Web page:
If global warming continues unabated, extreme heat waves that now occur once every 20 years are projected to occur about every other year by the end of the century in much of the country. Urban areas such as Philadelphia, Chicago, and Indianapolis will likely experience the worst effects. Higher temperatures and the associated stagnant air masses, interacting with pollution from vehicles and industry, are also expected to increase the frequency and intensity of conditions conducive to smog formation. Children, the elderly, and the poor are particularly vulnerable to respiratory, cardiovascular, and heat-related illnesses exacerbated by these conditions.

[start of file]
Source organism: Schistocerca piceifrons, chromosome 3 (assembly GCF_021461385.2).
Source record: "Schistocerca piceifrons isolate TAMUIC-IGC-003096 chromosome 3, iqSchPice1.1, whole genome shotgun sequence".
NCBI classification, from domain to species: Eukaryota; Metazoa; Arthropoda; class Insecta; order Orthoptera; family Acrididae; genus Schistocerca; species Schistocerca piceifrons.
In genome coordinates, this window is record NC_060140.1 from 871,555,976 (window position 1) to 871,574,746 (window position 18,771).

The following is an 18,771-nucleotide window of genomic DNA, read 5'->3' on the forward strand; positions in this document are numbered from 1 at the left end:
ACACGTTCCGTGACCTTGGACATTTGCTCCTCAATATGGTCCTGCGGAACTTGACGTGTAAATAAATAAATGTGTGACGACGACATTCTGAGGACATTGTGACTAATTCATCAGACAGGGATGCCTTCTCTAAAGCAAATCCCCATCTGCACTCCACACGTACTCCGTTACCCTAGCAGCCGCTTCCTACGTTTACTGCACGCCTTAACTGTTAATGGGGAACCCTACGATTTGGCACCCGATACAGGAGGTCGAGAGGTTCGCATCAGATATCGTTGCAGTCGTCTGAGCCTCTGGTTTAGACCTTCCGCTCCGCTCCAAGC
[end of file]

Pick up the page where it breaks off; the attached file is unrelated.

Conversely, reducing our emissions through a shift to cleaner forms of energy will not only help slow global warming but will also improve air quality, reducing the cases of asthma and other respiratory illnesses that result from high levels of ozone and airborne particulates. Such cuts in emissions will also reduce the amount of mercury and other heavy metals—by-products of coal-fired power plants—that enter our air, water, and food.